This time, a new panel grew out of informal conversation in 2018 among frustrated lawmakers.

“We were having these conversations … around potential ways to democratize the work of Congress, to empower members more, to hopefully reduce some dysfunction,” Kilmer said. “There were conservatives. There were progressives. There were centrists. … We would order some pizza and sit in the Capitol and talk through some of this stuff.”

Members of the 118th Congress are sworn in by Speaker of the House Kevin McCarthy.
Members of the 118th Congress are sworn in by Speaker McCarthy on Jan. 6. (Elizabeth Frantz/For the Washington Post via Getty Images)

This group found that the causes of congressional dysfunction fell into several distinct spheres. Noncompetitive salaries for staff encouraged the most able individuals to leave for other sectors, including lobbyist shops. Countless logistical, data-sharing and technological improvements were needed.

But they also noted that some members of Congress resorted to outrageous behavior because there was no other way for them to receive attention or praise.

“Members of Congress feel increasingly sidelined from the lawmaking process,” said the committee’s final report, issued in December. “Their inability to play a substantive role in legislative negotiations leaves some questioning the value of their committee work and looking for alternative ways to participate in the process.”

Both Kilmer and Timmons traced a shift of power dating back several decades, away from committees and toward leadership offices.

The class of 1974 came in to reform Congress and targeted “what was perceived as too much power that was vested in committee chairs,” Kilmer said. “So they proposed some changes with the expectation that it was going to lead to more power for rank-and-file members. That's not actually what came to pass. You started to see more power that rested in the speaker's office. That was put on steroids under Speaker [Newt] Gingrich.”

Rep. Newt Gingrich, with pepper-and-salt hair, raises his right hand.
Rep. Newt Gingrich, R-Ga., is sworn in as House speaker on Jan. 4, 1995. (Joe Marquette/AP Photo)

Timmons agreed: “When Gingrich became speaker, a lot changed. They thought they were making good changes, and I think everyone now looks back and says, ‘Oh, those were bad changes.’”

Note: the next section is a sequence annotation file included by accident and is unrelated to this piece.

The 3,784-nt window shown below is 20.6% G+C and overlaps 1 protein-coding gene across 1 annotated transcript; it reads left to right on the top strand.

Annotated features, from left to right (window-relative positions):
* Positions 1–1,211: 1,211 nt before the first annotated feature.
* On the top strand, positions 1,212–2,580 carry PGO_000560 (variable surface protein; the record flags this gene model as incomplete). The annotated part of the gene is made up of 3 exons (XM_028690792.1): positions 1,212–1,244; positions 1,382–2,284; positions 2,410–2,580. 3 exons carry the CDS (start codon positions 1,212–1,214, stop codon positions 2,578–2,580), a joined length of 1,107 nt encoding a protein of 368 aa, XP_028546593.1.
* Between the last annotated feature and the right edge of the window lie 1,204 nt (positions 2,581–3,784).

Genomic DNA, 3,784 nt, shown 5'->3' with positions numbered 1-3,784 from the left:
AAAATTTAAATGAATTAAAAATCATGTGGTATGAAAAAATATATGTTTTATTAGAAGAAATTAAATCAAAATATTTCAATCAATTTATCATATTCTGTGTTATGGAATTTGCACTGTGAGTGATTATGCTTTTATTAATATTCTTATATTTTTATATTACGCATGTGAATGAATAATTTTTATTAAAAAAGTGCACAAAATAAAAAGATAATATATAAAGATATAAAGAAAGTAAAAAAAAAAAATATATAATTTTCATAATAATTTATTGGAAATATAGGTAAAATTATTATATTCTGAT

The centralization of power in leadership offices turned many lawmakers into spectators, and some have gravitated toward performance politics as an alternative, the committee report said. “For better or worse, social media and cable news provide an easy outlet for members wanting to make their policy views known.”

The committee’s recommendations to strengthen committees revolve around coordinating schedules so that members don’t have to choose between hearings or try to float between multiple hearings, in addition to going to the floor to vote.

“If you want committees to be the place where people are developing expertise on policy, where there's actual discussion of ideas, and where people get to defend their ideas — and where you can maybe collaboratively solve some problems — that means committees need to cease being the place where you air-drop in for five minutes, give your speech for social media, and then bolt to get to one of your other three committees that you're in at the same time,” Kilmer said. “So we did make recommendations around trying to de-conflict the schedule and the calendar, and to frankly have more presence in D.C.”

These ideas have not yet been adopted. But out of 200 recommendations, “45 have been fully implemented and 87 have been partially implemented,” Kilmer said.

The cooperative spirit of the exercise has rubbed off on its members. Timmons, who represents the second most conservative district in South Carolina and who voted against certifying the 2020 election results, even after the Jan. 6 insurrection, said none of the work to reform Congress would have happened without the sign-off and support of Pelosi, the former speaker.

“Without her, it would never have existed,” he said.